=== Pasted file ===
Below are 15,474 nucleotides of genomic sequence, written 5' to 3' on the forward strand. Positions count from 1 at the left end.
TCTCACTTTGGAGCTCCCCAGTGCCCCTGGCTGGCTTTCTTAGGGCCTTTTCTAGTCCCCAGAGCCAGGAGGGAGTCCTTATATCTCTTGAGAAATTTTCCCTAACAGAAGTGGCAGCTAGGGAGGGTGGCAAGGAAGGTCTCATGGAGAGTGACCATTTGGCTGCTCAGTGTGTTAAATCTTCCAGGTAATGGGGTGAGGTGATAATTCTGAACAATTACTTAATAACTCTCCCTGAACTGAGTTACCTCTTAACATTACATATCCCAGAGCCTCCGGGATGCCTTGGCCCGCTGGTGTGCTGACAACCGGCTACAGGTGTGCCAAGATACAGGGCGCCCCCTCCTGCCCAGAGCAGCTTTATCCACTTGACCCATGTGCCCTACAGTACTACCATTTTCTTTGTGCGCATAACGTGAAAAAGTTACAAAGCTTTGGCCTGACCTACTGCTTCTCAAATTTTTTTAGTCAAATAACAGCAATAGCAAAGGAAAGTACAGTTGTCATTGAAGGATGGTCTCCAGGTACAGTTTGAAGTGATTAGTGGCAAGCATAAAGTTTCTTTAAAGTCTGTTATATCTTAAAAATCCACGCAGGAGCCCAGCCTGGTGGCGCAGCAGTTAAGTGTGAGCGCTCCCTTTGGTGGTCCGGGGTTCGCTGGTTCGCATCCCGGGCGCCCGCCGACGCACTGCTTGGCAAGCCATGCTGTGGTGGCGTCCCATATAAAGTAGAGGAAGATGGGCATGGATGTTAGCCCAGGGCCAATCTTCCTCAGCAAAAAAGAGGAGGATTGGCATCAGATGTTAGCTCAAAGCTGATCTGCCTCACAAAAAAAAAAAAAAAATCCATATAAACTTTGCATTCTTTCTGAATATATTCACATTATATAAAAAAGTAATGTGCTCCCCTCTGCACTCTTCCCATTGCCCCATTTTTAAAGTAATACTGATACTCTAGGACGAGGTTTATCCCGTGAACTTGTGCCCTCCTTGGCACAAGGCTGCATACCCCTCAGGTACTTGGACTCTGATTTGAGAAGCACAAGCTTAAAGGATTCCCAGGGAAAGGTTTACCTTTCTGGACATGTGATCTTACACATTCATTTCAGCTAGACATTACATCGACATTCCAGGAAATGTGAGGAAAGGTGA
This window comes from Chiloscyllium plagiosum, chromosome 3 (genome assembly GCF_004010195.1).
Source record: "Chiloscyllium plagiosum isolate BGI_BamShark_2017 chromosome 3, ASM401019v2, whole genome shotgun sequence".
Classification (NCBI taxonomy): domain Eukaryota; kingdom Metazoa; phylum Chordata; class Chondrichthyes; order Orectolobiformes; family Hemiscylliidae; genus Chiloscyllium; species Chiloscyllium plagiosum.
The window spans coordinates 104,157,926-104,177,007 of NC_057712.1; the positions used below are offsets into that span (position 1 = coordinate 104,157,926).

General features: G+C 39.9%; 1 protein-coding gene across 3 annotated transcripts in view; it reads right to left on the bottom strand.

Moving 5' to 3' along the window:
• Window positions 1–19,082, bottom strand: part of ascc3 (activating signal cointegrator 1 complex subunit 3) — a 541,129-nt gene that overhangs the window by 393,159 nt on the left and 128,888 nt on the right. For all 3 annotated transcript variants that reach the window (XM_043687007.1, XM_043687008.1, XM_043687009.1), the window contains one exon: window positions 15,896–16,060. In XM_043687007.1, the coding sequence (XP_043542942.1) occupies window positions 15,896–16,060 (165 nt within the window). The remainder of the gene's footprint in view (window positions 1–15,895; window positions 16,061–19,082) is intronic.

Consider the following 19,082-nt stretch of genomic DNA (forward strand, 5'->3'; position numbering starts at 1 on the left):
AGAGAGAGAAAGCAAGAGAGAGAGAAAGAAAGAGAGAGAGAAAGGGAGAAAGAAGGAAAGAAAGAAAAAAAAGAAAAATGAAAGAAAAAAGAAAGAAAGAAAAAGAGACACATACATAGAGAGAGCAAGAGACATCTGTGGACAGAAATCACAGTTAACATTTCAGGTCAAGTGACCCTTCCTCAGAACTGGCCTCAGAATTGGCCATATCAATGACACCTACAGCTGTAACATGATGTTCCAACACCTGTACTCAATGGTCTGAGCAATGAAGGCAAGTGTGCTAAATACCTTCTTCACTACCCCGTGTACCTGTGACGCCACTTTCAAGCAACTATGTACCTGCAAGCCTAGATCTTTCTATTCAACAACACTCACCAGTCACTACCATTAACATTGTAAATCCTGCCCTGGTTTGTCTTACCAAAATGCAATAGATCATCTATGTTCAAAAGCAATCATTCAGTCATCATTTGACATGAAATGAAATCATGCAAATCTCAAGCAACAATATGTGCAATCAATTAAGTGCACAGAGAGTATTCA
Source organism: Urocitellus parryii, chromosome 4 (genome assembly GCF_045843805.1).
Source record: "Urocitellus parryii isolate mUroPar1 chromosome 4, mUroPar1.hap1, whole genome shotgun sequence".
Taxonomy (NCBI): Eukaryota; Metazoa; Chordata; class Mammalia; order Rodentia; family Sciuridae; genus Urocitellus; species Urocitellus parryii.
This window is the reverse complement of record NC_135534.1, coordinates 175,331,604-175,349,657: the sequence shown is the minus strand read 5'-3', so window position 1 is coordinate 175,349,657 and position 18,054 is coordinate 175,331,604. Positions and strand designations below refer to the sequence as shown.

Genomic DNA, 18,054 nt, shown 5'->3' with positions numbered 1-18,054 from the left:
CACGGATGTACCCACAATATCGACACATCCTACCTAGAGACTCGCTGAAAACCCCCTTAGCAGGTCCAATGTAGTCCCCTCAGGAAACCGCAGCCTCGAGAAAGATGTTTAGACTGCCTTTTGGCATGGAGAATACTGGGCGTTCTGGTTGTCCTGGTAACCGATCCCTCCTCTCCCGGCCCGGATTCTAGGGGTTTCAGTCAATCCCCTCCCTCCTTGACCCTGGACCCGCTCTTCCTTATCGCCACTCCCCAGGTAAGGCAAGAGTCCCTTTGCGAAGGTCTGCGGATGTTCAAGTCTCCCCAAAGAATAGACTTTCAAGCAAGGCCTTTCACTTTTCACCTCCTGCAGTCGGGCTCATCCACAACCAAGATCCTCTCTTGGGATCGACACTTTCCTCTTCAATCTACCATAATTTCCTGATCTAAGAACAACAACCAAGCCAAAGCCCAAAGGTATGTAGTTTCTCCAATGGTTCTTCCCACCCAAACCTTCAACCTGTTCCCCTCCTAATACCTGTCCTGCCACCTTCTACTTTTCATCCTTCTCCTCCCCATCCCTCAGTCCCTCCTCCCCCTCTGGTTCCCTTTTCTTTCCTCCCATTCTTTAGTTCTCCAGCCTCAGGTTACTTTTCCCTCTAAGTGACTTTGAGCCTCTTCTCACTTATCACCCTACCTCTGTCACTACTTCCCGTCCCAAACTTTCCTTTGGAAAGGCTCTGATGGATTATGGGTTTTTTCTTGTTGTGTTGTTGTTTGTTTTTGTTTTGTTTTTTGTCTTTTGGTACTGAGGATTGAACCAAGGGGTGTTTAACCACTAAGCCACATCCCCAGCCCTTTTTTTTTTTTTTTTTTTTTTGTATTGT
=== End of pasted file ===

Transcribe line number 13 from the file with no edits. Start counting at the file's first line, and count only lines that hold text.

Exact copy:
Source record: "Urocitellus parryii isolate mUroPar1 chromosome 4, mUroPar1.hap1, whole genome shotgun sequence".